Transcript of Interview: 666 ABC Canberra Breakfast with Philip Clark



11 June 2015


Philip Clark: Jamie Briggs joins me this morning on the line. Mr Briggs, good morning.

Jamie Briggs: Good morning, Philip.

Philip Clark: Why is it economic lunacy?

Jamie Briggs: What I was referring to was the Victorian Government's decision to tear up a contract that had been signed in respect to the East West Link in Melbourne earlier this year. The front page of the Financial Review today reveals that comment to be true. You've got an international constructor who says that that decision has damaged Australia. And that is the point. The question I was asked yesterday is, do we support governments ripping up contracts, and the answer is no we don't.

The other point I made is it's one thing to promise in opposition that you don't like a particular project or project A just doesn't stack up, or project B is a bad choice, it's the perfect right of an opposition to make those points. But to follow through in government, as the Victorian Government did and tear up a contract, it does damage to our country and it means that infrastructure will become more expensive. Sovereign risk is not a big problem in Australia, which is a good thing, it's a great thing, and it's one of the strengths of our economy. However, it is increasingly being tested, these sorts of decisions, like the East West Link in Victoria, will put sovereign risk much higher on the level of issues that investors consider when they're making major, significant, long term investments in Australian infrastructure.

Philip Clark: Ok, so it's your view is that if contracts are signed, and construction has commenced, consortia have entered those contracts in good faith, then it would be wrong for a new government after October 2016 to cancel those contracts.

Jamie Briggs: Well, yes, the principle applies. The principle we applied to East West Link would apply to other governments doing the same thing. It is economically damaging, not just for the relevant jurisdictions, but more broadly, for our economy. And that is the point. We need more infrastructure investment in Australia, not less. This is the point that infrastructure Australia made very clearly. We've had a period where there's been a lack of infrastructure investment, particularly by the state governments across Australia, and it's led to congested cities, particularly in Sydney, Melbourne, Perth and Brisbane, and even in Adelaide there are congestion problems.

It is one of the reasons that we are having this debate, frankly, about the accessibility of houses. We cannot afford to put investors off. That's the very clear message I got when I travelled to Canada and the US last month on an investment tour; investors look for certainty in policy. They look for clarity in decision making. If there are questions about the legitimacy of a contract, or the threat of a contract, it will mean that projects become more expensive. Ultimately, the people who pay for projects being more expensive are the taxpayers who pay more than they ought to. In that sense, it is economically damaging. To threaten it is one thing, to follow through and deliver on tearing up contracts in government, will cause a whole lot of economic pain, not just for that relevant jurisdiction, but more broadly. And that is today very clearly outlined in the Financial Review.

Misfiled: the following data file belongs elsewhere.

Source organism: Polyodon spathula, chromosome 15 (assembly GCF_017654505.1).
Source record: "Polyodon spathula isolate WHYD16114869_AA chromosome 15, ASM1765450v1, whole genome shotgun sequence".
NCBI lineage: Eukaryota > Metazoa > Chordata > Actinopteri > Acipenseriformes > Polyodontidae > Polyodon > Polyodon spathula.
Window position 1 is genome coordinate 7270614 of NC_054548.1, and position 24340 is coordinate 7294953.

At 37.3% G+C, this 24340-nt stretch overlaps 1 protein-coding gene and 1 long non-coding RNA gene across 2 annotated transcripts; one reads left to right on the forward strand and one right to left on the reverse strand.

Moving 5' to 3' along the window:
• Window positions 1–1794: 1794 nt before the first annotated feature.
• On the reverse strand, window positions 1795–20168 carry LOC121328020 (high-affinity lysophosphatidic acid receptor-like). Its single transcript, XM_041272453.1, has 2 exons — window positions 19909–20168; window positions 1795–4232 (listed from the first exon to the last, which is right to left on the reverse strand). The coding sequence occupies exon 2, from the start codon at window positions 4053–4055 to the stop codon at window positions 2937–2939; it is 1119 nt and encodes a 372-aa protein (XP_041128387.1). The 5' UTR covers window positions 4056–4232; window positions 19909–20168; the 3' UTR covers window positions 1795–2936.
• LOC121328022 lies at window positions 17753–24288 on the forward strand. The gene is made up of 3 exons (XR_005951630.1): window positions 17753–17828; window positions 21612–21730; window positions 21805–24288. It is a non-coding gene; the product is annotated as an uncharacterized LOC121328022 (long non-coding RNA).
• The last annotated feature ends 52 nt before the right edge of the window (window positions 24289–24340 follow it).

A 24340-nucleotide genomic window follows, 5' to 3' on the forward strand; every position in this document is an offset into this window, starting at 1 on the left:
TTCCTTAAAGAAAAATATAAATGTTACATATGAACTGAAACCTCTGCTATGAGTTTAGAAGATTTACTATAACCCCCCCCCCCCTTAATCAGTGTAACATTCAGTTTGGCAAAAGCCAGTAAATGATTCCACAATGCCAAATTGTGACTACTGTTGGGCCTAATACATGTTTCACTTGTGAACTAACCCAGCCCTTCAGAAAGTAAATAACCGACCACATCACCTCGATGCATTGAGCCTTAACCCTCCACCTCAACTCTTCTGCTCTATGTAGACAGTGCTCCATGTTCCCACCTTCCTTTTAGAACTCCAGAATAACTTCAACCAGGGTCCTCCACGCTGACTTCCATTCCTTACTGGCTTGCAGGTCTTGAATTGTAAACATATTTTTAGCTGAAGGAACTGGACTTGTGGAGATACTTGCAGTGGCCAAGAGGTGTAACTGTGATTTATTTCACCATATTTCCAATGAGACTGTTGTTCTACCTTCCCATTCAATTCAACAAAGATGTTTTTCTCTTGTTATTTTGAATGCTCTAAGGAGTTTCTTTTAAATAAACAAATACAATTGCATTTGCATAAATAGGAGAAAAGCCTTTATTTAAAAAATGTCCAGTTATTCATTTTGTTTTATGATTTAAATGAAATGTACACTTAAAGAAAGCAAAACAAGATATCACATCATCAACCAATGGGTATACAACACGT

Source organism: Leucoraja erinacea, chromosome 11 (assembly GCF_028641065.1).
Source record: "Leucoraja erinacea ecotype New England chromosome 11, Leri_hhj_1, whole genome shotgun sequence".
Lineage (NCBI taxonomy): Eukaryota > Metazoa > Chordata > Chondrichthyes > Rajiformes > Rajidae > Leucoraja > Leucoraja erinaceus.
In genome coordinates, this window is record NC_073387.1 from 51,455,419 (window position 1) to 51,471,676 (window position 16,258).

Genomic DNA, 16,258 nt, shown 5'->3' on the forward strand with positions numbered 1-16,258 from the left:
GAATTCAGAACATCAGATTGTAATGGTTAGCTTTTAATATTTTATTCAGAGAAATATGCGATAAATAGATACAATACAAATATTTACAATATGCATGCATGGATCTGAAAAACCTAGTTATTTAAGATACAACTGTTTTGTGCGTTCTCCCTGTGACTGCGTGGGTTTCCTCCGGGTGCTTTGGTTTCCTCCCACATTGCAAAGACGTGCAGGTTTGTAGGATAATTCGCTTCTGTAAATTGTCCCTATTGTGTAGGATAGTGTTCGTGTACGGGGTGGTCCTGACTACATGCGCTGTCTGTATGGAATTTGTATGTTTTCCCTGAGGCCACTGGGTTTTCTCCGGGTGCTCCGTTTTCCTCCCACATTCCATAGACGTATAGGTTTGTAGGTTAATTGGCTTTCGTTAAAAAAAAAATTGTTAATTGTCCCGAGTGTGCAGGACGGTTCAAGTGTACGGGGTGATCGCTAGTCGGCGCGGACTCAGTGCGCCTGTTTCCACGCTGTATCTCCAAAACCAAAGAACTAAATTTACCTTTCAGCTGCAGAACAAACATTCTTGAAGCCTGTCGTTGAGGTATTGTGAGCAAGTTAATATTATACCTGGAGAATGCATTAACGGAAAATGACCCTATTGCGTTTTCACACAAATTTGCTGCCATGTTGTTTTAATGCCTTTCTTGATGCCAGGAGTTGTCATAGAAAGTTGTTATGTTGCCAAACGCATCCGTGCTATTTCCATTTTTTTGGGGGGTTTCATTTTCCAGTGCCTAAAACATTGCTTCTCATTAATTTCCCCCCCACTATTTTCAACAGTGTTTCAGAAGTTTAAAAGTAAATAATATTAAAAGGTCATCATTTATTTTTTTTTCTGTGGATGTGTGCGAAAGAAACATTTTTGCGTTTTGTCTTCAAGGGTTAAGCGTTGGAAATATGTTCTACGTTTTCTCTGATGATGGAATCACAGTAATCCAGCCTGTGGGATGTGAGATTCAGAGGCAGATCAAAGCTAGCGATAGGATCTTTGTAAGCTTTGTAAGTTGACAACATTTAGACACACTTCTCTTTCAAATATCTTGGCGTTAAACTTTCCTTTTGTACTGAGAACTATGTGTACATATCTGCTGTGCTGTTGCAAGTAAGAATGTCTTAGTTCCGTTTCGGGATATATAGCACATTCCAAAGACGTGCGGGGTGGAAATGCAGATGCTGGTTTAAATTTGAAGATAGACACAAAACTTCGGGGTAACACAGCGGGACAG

Philip Clark: Alright. Doesn't the light rail project here in Canberra anyway have merit? I mean, your government's helped fund it through the asset recycling programme anyway.

Jamie Briggs: We are providing some contribution through the asset recycling initiative. Ultimately, that wasn't based on the decision on the merit of the project in itself, it was based on the fact that the criteria for the asset recycling initiative was: if a government sold an asset, which the ACT Government did, they were the first actual government to participate in the asset recycling initiative, and they used that for new infrastructure, a new productive infrastructure, then they would qualify. That was the basis on which the ACT Government qualified.

Now my view on the ACT light rail is… I think there would be better ways to address the transport issues in the ACT. I don't see the need for the light rail project, however that is, in essence, not really my role. Our role as far as the Federal Government is concerned is to facilitate more investment in infrastructure. On the East West Link, we've seen damage to Australia by a decision which has caused an economic pain to our country.

Philip Clark: Alright, Mr Briggs, good to talk with you, thank you.

Jamie Briggs: Thanks Philip.

Philip Clark: Jamie Briggs, the Federal Assistant Minister for Infrastructure.